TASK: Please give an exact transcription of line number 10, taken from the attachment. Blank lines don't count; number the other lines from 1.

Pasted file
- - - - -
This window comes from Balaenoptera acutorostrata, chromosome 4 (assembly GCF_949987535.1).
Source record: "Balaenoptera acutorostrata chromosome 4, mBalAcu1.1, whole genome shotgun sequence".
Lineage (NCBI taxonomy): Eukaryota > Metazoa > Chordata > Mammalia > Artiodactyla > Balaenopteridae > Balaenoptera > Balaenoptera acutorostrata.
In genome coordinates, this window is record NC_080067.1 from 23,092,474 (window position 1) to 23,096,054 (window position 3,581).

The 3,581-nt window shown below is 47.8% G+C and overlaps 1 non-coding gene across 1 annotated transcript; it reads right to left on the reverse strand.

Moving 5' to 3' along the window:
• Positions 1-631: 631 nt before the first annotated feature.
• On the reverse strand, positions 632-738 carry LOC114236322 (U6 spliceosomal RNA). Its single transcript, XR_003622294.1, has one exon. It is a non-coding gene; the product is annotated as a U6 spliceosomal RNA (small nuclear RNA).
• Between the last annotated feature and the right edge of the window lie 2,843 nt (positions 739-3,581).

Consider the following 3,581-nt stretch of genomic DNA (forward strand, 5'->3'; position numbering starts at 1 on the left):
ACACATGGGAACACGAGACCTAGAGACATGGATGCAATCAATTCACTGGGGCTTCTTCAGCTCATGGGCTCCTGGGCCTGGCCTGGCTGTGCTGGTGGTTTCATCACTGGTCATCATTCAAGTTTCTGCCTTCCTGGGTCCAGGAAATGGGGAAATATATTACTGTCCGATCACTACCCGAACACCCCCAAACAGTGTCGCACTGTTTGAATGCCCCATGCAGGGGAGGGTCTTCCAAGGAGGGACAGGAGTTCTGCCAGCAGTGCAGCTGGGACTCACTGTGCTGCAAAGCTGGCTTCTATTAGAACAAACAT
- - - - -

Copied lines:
Consider the following 3,581-nt stretch of genomic DNA (forward strand, 5'->3'; position numbering starts at 1 on the left):